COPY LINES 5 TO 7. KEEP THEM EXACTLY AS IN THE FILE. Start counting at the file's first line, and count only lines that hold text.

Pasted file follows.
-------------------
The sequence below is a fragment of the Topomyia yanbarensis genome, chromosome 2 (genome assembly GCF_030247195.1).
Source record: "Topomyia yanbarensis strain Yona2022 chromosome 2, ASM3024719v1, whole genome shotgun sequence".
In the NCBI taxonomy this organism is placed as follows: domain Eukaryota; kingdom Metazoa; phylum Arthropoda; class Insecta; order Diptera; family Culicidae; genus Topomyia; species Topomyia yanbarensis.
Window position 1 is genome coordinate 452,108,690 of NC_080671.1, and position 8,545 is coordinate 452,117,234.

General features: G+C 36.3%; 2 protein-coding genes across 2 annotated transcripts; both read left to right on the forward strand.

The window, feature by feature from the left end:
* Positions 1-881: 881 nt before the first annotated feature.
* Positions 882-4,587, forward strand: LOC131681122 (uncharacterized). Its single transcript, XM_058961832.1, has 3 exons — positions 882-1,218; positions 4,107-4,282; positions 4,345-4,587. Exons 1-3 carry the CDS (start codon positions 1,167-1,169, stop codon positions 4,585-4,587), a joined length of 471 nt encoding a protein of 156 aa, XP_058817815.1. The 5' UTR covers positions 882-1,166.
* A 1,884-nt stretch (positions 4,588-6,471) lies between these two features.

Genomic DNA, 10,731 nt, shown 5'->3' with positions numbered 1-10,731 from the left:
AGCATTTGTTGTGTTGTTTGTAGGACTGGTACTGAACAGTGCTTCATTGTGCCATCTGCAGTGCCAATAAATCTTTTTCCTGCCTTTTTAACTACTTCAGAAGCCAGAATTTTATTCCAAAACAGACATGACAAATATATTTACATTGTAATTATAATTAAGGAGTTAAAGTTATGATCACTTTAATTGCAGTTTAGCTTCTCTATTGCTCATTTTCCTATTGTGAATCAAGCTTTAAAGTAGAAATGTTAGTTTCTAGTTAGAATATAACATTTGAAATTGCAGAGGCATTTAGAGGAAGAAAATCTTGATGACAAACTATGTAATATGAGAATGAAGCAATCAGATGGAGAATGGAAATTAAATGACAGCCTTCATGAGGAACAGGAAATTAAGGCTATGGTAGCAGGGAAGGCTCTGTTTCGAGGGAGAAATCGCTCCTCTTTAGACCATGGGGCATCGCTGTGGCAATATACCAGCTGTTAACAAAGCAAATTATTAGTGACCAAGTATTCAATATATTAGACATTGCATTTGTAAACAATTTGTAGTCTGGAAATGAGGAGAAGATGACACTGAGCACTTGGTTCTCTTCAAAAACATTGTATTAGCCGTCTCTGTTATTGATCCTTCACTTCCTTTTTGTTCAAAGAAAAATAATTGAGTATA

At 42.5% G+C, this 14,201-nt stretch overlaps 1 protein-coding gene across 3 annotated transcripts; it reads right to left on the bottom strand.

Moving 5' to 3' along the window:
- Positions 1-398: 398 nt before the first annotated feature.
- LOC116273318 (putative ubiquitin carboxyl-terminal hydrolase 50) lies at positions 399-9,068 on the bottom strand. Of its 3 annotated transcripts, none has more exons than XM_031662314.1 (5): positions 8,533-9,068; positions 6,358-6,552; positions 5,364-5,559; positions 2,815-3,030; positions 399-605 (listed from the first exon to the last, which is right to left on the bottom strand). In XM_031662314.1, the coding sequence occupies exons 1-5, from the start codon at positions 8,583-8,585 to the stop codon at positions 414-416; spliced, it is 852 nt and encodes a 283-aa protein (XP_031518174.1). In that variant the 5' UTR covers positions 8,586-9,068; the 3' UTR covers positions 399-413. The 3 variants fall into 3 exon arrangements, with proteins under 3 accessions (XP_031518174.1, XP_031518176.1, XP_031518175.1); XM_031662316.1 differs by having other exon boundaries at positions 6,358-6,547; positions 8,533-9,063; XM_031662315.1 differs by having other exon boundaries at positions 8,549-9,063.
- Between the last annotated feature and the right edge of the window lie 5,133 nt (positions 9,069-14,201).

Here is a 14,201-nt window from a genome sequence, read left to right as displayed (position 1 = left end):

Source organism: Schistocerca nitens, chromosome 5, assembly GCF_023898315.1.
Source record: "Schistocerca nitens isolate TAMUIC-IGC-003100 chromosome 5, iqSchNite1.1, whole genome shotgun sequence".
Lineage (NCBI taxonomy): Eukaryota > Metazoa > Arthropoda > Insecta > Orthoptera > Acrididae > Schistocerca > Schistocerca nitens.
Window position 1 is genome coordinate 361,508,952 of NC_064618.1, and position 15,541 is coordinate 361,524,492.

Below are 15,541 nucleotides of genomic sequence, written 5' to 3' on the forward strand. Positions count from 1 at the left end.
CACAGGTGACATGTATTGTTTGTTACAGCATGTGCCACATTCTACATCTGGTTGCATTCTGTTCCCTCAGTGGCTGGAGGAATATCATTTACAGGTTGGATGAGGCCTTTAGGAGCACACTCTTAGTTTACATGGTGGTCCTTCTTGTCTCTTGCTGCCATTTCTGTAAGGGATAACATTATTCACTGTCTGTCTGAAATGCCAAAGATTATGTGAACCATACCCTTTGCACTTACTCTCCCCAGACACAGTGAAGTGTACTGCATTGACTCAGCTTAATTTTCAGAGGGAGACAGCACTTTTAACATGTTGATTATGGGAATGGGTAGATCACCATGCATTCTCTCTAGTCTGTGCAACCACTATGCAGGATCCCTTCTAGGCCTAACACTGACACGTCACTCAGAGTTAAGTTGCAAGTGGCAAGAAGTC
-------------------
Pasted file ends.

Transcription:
General features: G+C 36.3%; 2 protein-coding genes across 2 annotated transcripts; both read left to right on the forward strand.

The window, feature by feature from the left end:
* Positions 1-881: 881 nt before the first annotated feature.